What would you write about?
Would a stream of conciseness suffice?
Today I saw a moving play, The Tin Woman, at our local Tabard Theatre. The story is simple, yet complex. A woman receives a heart transplant and meets the donor’s family (see http://www.thetinwoman.com/synopsis ). It’s not exactly an uplifting play even though there is a satisfying resolution. The play is well written, acted and staged. It’s moving to tears.
And asks those questions we don’t like to ask.
What if your life was saved by the tragic death of another?
What if your last words to your son were said in anger?
What if you family is slowly disintegrating in grief?
Why would a chance at a new life cause depression?
What if …
These questions never happen in thirty minutes and can’t be resolved in a two hour play. Life and death proceed in long periods of silence with momentary screams. A story can invoke old feelings, remind us of the memories of standing over our dying mothers, fathers … getting that call in the early morning hours.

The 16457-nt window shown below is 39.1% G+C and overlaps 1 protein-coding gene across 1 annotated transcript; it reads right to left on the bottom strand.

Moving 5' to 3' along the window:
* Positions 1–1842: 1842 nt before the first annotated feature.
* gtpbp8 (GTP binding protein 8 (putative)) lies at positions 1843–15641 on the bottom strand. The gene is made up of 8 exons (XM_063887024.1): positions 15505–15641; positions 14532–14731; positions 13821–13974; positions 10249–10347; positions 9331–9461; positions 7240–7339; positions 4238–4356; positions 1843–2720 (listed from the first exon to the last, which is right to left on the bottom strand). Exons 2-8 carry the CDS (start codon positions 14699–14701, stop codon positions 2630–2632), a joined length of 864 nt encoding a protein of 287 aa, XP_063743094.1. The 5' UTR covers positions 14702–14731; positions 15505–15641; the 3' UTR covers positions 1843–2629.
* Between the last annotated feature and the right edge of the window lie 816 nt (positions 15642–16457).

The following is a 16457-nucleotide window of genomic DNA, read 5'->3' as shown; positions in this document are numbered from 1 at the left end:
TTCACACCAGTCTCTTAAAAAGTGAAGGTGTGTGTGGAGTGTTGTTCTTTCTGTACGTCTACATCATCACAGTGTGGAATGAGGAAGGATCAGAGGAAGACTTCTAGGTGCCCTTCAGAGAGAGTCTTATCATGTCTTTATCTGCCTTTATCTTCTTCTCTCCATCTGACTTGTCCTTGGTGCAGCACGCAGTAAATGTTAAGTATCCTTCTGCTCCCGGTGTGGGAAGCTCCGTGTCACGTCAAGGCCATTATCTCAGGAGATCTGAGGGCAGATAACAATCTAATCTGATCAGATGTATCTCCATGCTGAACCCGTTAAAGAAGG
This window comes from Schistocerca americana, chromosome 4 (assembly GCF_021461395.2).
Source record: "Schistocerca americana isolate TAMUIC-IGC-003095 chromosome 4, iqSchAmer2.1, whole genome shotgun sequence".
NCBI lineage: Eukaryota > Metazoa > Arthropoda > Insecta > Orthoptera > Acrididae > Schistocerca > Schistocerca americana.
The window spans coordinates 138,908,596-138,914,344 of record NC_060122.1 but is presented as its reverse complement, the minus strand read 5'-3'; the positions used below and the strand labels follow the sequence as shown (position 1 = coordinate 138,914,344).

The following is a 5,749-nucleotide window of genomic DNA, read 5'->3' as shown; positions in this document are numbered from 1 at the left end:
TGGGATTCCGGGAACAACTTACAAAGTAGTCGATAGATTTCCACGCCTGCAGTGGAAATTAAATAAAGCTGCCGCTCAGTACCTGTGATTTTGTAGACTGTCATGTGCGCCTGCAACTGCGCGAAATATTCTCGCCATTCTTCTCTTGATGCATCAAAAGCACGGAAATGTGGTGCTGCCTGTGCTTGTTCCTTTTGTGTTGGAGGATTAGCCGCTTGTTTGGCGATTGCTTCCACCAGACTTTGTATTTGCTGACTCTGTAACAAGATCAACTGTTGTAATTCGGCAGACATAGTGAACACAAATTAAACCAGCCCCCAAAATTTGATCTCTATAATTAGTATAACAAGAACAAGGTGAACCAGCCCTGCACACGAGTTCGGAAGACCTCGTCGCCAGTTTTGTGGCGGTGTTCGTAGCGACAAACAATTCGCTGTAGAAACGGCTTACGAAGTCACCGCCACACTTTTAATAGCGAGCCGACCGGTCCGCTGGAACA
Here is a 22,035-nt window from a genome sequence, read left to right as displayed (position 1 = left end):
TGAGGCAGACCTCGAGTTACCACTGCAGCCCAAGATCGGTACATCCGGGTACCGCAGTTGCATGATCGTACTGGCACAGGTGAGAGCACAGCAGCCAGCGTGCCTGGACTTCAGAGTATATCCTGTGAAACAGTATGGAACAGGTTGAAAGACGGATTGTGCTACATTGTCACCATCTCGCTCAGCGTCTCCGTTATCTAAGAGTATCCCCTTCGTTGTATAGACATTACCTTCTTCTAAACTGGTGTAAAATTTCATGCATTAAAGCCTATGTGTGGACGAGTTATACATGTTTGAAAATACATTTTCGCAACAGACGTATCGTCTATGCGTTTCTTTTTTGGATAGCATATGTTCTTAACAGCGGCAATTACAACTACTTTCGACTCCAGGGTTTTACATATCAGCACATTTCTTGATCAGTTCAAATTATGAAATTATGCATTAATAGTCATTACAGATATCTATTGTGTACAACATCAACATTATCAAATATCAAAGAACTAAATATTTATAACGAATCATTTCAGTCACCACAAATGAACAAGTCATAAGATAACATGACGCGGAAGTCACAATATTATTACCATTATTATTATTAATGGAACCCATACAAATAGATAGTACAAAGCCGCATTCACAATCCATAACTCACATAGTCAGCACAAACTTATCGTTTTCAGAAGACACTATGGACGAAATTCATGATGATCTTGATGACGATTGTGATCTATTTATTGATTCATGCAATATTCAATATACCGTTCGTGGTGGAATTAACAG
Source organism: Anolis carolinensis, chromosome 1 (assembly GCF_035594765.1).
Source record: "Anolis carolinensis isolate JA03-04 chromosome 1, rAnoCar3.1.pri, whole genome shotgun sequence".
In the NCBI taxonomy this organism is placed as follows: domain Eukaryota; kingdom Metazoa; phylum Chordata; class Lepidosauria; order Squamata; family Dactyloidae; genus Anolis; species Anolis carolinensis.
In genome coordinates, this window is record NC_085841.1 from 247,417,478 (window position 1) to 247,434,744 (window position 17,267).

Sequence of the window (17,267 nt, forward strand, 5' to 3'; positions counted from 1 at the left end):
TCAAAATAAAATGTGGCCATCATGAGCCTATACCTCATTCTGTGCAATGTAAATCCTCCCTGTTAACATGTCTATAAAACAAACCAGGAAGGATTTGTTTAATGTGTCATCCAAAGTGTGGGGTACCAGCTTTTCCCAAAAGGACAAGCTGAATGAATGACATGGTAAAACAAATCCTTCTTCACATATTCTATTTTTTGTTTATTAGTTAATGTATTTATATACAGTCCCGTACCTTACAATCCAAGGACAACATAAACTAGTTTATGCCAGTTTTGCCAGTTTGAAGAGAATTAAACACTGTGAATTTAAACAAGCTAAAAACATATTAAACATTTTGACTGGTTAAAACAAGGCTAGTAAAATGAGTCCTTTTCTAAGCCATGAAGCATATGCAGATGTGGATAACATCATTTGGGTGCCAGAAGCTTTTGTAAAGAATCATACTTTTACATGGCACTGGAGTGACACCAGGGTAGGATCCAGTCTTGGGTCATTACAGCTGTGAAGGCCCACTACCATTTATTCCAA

As a young man I use to annoy my elders with the question, “What’s the meaning of life?” I was convinced there was a proper, correct answer to that question. Life had to mean something – there just had to have a purpose.
It’s the wrong question and it’s answer won’t change my life. I am. I’m here and I do. I feel and I ask questions in the time allowed. The trick is asking the right questions.
I am convinced that it’s in the questioning that we find the right path to follow.
And when our thirty minutes is up, we stop, and move on to the next thing.